Currambine is a northern suburb of Perth, the capital city of Western Australia, 29 km north of Perth's central business district. Its local government area is the City of Joondalup. It contains the Currambine Central shopping centre and cinema complex.


Currambine was approved as a suburb name in 1980. The name was chosen by the City of Wanneroo in 1979 from a book by A.W. Reed.[2] It is an Aboriginal word from New South Wales meaning "heaps of rocks".[3]

Currambine was developed as a chiefly residential suburb in the mid-1990s on land adjacent to the Currambine train station, which was built and opened in 1993.


Currambine is bounded by Burns Beach Road to the north, Marmion Avenue to the west, Shenton Avenue to the south and Mitchell Freeway to the west. The suburb is effectively divided into quarters by the dual carriageways Connolly Drive (north-south) and Moore Drive (east-west).[4]


At the 2016 Australian census, Currambine had a population of 6,912 people living in 2,576 dwellings.[5] According to the 2011 census, Currambine's workforce mostly consists of professionals; technicians and trade workers; and clerical and administrative workers.


Currambine is a residential suburb, and is served by the Currambine Market Place shopping centre (now renamed Currambine Central) at its southwestern corner.

Currambine Central.

The southeastern part of the suburb contains 5 holes of the 27-hole Joondalup Golf Course, part of the Joondalup Resort complex based in neighbouring Connolly. The suburb also contains two primary schools, one public (1997 Currambine Primary School) and one Catholic (1996 Francis Jordan Catholic School). The suburb is within Ocean Reef Senior High School's catchment area.[4] A community centre is also available for use, located near Currambine Central.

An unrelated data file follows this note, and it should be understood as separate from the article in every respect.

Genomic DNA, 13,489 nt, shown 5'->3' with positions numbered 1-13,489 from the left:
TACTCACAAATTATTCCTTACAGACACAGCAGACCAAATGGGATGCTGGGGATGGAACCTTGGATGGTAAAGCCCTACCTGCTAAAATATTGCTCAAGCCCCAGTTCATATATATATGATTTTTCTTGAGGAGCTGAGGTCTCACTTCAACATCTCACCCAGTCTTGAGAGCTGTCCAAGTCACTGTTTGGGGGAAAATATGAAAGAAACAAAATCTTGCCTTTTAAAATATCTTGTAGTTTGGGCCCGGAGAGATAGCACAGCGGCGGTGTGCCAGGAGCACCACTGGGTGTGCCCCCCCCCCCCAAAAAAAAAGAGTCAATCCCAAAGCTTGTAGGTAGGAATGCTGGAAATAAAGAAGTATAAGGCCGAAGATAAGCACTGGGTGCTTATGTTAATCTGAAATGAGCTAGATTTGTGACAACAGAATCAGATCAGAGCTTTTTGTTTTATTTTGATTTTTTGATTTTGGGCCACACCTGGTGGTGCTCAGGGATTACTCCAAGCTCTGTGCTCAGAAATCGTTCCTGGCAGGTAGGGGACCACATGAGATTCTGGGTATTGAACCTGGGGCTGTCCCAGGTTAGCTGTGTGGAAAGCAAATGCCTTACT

Currambine is served by the 460, 461, 470, these three busses run through Shenton Ave 471 and 472 Transperth bus routes from Joondalup,[6] operated by Swan Transit and by the Currambine railway station.


Currambine is a fairly new suburb and a classic "mortgage belt" suburb which leans towards the Liberal Party in federal elections and the Australian Labor Party in state elections, in line with many northern Perth suburbs. This has changed in recent elections with majority voting for Liberal in the state elections. As Currambine is a part of two state electorates it is represented by both Mark Folkard: Burns Beach and Emily Hamilton: Joondalup, both of which are Labor representatives.

See also


  1. ^ Australian Bureau of Statistics (31 October 2012). "State Suburbs: Currambine". 2011 Census QuickStats. Retrieved 4 July 2012. Edit this at Wikidata
  2. ^ Reed, Alexander Wyclif (1970). Aboriginal place names and their meanings. Sydney, NSW. ISBN 0-589-07097-5. (135 pages)
  3. ^ "History of metropolitan suburb names – C". Western Australian Land Information Authority. Retrieved 15 May 2007.
  4. ^ a b Department of Land Information. StreetSmart Perth Street Directory (54th ed.). West Australian Newspapers Ltd. pp. Map 220. ISBN 978-0-909439-67-5.
  5. ^ "2016 Census QuickStats: Currambine". Retrieved 27 June 2017.
  6. ^ Northern 67 timetable[dead link], Transperth, effective 8 August 2005. Accessed 17 January 2007